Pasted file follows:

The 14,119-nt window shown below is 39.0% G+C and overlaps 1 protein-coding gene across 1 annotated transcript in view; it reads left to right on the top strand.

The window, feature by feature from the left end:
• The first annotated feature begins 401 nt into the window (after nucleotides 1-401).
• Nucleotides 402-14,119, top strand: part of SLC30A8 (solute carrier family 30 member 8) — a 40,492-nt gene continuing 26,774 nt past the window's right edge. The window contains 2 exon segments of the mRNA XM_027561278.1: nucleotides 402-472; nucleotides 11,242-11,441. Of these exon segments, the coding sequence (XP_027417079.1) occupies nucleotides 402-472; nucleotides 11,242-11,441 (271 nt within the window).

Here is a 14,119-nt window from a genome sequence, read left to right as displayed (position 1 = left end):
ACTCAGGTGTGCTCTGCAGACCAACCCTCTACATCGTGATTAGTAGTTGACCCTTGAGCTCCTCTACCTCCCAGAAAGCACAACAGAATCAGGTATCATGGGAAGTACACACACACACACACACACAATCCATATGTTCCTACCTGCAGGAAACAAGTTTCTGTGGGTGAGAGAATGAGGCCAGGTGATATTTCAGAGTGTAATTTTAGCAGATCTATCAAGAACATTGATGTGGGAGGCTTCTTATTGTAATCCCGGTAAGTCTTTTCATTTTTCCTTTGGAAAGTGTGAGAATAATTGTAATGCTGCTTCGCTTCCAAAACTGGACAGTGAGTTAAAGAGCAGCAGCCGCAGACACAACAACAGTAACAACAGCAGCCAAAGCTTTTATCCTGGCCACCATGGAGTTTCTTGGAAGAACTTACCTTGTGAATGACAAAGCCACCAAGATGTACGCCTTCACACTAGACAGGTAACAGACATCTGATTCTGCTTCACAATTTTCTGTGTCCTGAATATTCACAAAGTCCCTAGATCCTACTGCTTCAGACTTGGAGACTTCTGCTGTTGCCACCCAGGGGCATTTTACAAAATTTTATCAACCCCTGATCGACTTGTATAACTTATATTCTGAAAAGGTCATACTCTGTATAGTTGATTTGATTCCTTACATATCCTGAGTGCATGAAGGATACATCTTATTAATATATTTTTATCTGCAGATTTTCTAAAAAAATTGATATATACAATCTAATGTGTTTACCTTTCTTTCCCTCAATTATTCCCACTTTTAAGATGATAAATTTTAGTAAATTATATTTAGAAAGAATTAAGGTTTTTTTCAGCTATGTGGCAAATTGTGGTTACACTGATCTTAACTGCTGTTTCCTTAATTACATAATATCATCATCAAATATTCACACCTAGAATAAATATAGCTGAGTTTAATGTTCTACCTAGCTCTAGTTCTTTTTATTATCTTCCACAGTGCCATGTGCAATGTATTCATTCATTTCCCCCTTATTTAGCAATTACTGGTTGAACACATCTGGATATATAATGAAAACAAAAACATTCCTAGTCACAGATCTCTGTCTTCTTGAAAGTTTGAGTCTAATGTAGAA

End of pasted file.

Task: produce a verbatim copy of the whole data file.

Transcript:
The 14,119-nt window shown below is 39.0% G+C and overlaps 1 protein-coding gene across 1 annotated transcript in view; it reads left to right on the top strand.

The window, feature by feature from the left end:
• The first annotated feature begins 401 nt into the window (after nucleotides 1-401).
• Nucleotides 402-14,119, top strand: part of SLC30A8 (solute carrier family 30 member 8) — a 40,492-nt gene continuing 26,774 nt past the window's right edge. The window contains 2 exon segments of the mRNA XM_027561278.1: nucleotides 402-472; nucleotides 11,242-11,441. Of these exon segments, the coding sequence (XP_027417079.1) occupies nucleotides 402-472; nucleotides 11,242-11,441 (271 nt within the window).

Here is a 14,119-nt window from a genome sequence, read left to right as displayed (position 1 = left end):
ACTCAGGTGTGCTCTGCAGACCAACCCTCTACATCGTGATTAGTAGTTGACCCTTGAGCTCCTCTACCTCCCAGAAAGCACAACAGAATCAGGTATCATGGGAAGTACACACACACACACACACACAATCCATATGTTCCTACCTGCAGGAAACAAGTTTCTGTGGGTGAGAGAATGAGGCCAGGTGATATTTCAGAGTGTAATTTTAGCAGATCTATCAAGAACATTGATGTGGGAGGCTTCTTATTGTAATCCCGGTAAGTCTTTTCATTTTTCCTTTGGAAAGTGTGAGAATAATTGTAATGCTGCTTCGCTTCCAAAACTGGACAGTGAGTTAAAGAGCAGCAGCCGCAGACACAACAACAGTAACAACAGCAGCCAAAGCTTTTATCCTGGCCACCATGGAGTTTCTTGGAAGAACTTACCTTGTGAATGACAAAGCCACCAAGATGTACGCCTTCACACTAGACAGGTAACAGACATCTGATTCTGCTTCACAATTTTCTGTGTCCTGAATATTCACAAAGTCCCTAGATCCTACTGCTTCAGACTTGGAGACTTCTGCTGTTGCCACCCAGGGGCATTTTACAAAATTTTATCAACCCCTGATCGACTTGTATAACTTATATTCTGAAAAGGTCATACTCTGTATAGTTGATTTGATTCCTTACATATCCTGAGTGCATGAAGGATACATCTTATTAATATATTTTTATCTGCAGATTTTCTAAAAAAATTGATATATACAATCTAATGTGTTTACCTTTCTTTCCCTCAATTATTCCCACTTTTAAGATGATAAATTTTAGTAAATTATATTTAGAAAGAATTAAGGTTTTTTTCAGCTATGTGGCAAATTGTGGTTACACTGATCTTAACTGCTGTTTCCTTAATTACATAATATCATCATCAAATATTCACACCTAGAATAAATATAGCTGAGTTTAATGTTCTACCTAGCTCTAGTTCTTTTTATTATCTTCCACAGTGCCATGTGCAATGTATTCATTCATTTCCCCCTTATTTAGCAATTACTGGTTGAACACATCTGGATATATAATGAAAACAAAAACATTCCTAGTCACAGATCTCTGTCTTCTTGAAAGTTTGAGTCTAATGTAGAA